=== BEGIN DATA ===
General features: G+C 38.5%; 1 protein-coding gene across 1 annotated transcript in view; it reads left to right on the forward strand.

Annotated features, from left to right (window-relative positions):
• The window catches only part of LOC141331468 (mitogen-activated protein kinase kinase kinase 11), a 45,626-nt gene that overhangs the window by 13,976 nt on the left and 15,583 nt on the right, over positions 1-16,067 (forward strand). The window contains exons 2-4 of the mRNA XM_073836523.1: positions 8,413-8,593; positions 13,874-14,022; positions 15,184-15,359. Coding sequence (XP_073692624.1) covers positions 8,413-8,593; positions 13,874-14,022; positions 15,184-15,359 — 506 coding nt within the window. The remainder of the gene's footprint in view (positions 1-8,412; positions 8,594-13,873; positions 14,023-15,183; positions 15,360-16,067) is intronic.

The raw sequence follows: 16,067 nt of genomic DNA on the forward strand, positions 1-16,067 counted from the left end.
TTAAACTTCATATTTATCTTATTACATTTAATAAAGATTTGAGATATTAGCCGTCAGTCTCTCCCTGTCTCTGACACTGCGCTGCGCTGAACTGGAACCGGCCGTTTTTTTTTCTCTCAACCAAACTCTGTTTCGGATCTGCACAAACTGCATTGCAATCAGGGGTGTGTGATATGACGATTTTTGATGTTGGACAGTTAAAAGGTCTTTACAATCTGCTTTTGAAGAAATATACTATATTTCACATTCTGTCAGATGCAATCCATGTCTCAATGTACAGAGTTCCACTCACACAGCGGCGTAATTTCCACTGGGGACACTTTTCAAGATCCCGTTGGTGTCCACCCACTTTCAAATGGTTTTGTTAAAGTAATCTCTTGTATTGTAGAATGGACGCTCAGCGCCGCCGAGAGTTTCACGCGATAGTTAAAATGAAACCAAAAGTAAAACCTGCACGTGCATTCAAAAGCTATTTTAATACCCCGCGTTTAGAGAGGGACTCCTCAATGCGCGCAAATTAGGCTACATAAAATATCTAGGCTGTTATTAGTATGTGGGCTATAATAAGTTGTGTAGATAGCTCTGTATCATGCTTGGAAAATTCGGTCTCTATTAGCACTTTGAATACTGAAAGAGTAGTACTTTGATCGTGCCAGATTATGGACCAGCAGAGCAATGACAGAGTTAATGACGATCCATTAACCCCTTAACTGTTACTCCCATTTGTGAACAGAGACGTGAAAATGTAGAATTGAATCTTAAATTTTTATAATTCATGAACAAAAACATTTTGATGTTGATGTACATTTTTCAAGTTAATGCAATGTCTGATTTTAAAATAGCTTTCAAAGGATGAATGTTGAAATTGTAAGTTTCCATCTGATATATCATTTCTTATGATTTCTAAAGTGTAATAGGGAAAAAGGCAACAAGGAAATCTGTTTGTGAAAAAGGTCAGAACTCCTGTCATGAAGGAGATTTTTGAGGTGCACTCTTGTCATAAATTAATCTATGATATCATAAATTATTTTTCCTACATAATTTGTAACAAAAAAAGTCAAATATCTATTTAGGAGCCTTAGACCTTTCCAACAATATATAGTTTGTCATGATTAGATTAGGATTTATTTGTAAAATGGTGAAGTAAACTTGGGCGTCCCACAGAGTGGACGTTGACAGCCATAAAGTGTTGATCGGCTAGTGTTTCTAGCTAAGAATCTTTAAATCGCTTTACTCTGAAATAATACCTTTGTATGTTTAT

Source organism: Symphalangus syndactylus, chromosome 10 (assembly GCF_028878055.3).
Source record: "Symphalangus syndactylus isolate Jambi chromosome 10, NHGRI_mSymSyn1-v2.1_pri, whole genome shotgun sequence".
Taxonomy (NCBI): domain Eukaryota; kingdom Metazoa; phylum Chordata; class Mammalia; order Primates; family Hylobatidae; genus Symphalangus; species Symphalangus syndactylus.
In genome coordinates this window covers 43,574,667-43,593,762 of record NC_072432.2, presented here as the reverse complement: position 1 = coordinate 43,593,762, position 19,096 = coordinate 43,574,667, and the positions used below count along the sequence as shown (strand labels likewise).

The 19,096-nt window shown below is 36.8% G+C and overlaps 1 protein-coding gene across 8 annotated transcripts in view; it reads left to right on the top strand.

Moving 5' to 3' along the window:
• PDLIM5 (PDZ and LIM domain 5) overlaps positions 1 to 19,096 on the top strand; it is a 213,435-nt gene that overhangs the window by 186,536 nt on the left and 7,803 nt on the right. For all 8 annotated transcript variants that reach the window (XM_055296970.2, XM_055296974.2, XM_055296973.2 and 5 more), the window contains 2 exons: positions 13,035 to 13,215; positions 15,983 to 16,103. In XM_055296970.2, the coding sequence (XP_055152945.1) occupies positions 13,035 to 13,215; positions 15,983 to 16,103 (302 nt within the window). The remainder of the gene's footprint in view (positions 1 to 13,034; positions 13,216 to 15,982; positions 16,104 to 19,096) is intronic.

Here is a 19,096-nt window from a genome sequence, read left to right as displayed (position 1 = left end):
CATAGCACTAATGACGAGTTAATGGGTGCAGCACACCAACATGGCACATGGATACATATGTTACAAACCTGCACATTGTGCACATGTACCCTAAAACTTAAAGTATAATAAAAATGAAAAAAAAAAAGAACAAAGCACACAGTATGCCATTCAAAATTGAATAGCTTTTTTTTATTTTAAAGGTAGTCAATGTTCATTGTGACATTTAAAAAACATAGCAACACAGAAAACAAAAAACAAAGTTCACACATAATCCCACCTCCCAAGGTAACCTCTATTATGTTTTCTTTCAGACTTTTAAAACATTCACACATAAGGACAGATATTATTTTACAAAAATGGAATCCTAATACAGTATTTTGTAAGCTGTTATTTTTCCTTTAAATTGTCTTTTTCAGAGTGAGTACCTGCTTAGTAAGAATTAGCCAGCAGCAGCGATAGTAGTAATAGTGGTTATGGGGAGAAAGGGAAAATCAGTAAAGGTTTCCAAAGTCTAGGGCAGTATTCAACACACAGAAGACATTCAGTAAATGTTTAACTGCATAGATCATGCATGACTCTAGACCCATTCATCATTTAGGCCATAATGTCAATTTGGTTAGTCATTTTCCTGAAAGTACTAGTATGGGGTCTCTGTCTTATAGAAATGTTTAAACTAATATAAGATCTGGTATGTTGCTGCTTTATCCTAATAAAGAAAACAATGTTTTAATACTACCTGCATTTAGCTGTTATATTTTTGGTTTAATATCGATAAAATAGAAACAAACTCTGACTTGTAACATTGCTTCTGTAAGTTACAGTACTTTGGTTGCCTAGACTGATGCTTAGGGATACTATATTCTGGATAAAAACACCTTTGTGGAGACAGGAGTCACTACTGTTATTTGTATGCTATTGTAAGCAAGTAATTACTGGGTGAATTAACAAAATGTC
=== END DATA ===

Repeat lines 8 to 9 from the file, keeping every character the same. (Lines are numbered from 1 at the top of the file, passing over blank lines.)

Taxonomy (NCBI): domain Eukaryota; kingdom Metazoa; phylum Chordata; class Mammalia; order Primates; family Hylobatidae; genus Symphalangus; species Symphalangus syndactylus.
In genome coordinates this window covers 43,574,667-43,593,762 of record NC_072432.2, presented here as the reverse complement: position 1 = coordinate 43,593,762, position 19,096 = coordinate 43,574,667, and the positions used below count along the sequence as shown (strand labels likewise).